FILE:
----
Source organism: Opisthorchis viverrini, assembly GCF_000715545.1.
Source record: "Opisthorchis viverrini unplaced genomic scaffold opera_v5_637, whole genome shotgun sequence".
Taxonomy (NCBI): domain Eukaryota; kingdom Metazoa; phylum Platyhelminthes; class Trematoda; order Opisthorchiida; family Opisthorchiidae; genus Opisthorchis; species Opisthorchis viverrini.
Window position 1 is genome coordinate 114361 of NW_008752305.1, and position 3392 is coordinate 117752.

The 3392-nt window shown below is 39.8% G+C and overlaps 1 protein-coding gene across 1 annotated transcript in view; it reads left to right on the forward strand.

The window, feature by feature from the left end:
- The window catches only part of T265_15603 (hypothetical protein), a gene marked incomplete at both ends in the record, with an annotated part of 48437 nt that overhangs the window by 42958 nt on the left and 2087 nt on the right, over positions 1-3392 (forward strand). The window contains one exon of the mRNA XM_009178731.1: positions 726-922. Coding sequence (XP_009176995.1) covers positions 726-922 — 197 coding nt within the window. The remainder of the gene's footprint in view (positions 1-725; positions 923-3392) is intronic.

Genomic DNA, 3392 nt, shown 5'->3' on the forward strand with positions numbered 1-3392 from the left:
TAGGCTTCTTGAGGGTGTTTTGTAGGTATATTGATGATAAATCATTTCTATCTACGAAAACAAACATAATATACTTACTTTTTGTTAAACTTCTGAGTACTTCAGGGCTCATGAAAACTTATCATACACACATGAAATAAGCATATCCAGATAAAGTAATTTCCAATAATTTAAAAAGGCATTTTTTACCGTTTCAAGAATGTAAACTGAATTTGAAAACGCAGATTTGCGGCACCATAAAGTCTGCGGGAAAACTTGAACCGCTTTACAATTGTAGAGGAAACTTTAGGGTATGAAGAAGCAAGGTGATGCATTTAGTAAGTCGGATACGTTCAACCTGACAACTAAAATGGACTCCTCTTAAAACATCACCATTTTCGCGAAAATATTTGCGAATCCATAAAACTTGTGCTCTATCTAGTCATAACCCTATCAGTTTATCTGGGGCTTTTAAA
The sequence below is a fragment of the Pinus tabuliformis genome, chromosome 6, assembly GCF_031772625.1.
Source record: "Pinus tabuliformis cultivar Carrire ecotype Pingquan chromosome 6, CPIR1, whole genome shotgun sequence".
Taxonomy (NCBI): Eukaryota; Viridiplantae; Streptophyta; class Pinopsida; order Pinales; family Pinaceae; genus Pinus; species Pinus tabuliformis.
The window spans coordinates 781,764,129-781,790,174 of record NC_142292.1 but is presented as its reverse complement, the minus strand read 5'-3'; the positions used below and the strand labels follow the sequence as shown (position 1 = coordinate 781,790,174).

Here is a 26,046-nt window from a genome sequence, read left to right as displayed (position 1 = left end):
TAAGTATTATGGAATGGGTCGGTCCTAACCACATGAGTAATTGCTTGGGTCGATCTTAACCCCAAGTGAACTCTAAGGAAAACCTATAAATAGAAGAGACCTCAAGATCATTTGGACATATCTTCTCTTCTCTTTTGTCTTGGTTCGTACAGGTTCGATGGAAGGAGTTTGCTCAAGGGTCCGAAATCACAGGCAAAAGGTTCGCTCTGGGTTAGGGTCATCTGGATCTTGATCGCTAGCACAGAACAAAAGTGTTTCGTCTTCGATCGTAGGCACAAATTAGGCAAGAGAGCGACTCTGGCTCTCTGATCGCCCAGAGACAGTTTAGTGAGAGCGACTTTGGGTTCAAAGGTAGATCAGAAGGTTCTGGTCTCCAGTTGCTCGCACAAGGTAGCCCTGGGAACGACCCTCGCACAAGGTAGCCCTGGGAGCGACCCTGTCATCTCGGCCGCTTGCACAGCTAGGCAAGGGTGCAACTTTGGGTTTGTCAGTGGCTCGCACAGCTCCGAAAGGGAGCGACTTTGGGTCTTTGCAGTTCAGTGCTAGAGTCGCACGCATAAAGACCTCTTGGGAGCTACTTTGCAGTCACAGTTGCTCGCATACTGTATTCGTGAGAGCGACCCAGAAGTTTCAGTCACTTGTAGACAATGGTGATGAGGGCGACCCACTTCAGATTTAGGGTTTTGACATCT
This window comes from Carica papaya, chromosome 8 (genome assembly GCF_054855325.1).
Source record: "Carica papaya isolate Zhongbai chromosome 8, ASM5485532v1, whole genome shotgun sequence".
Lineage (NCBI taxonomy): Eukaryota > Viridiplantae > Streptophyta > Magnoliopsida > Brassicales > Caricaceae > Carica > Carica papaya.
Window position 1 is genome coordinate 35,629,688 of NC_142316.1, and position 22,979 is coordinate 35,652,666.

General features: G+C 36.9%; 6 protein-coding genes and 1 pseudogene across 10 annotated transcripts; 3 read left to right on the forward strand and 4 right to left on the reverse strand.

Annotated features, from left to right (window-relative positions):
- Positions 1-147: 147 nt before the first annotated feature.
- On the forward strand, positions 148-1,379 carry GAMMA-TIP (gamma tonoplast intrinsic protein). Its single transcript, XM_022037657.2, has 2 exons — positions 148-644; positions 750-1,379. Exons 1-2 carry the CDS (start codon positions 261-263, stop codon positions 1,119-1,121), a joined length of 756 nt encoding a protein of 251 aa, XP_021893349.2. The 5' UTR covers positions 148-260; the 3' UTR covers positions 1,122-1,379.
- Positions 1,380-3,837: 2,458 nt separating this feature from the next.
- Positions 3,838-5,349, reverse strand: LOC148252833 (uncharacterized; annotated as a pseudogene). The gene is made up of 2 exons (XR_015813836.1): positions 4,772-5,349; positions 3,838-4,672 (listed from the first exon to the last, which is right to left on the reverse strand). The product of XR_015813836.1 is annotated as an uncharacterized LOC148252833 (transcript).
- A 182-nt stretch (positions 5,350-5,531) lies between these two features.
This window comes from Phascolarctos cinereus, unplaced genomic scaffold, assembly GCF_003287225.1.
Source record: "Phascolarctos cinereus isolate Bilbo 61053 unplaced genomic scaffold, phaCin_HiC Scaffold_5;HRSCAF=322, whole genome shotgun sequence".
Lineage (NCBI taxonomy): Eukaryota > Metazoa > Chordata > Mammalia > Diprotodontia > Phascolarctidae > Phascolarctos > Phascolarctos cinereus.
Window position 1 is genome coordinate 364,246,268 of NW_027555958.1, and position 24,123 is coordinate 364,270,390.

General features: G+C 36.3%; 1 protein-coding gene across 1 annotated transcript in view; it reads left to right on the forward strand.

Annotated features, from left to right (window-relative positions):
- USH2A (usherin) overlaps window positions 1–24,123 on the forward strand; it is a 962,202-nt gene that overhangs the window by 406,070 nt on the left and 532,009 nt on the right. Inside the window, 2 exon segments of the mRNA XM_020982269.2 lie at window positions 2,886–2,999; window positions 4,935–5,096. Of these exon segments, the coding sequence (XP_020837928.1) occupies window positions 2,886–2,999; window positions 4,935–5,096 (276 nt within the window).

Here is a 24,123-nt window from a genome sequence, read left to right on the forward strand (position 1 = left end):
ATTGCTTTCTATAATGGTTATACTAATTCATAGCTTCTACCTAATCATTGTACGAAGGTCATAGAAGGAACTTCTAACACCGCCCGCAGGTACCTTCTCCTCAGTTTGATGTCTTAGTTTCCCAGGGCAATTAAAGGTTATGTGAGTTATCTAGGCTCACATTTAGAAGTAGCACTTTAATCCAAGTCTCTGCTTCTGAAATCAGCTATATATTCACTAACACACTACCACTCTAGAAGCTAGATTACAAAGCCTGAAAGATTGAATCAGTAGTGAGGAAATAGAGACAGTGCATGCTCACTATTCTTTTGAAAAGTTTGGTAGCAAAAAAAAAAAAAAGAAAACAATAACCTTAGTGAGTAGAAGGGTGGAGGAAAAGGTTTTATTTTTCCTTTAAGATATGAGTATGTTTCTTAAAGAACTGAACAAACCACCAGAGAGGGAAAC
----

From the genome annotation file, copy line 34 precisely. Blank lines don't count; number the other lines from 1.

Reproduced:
Here is a 24,123-nt window from a genome sequence, read left to right on the forward strand (position 1 = left end):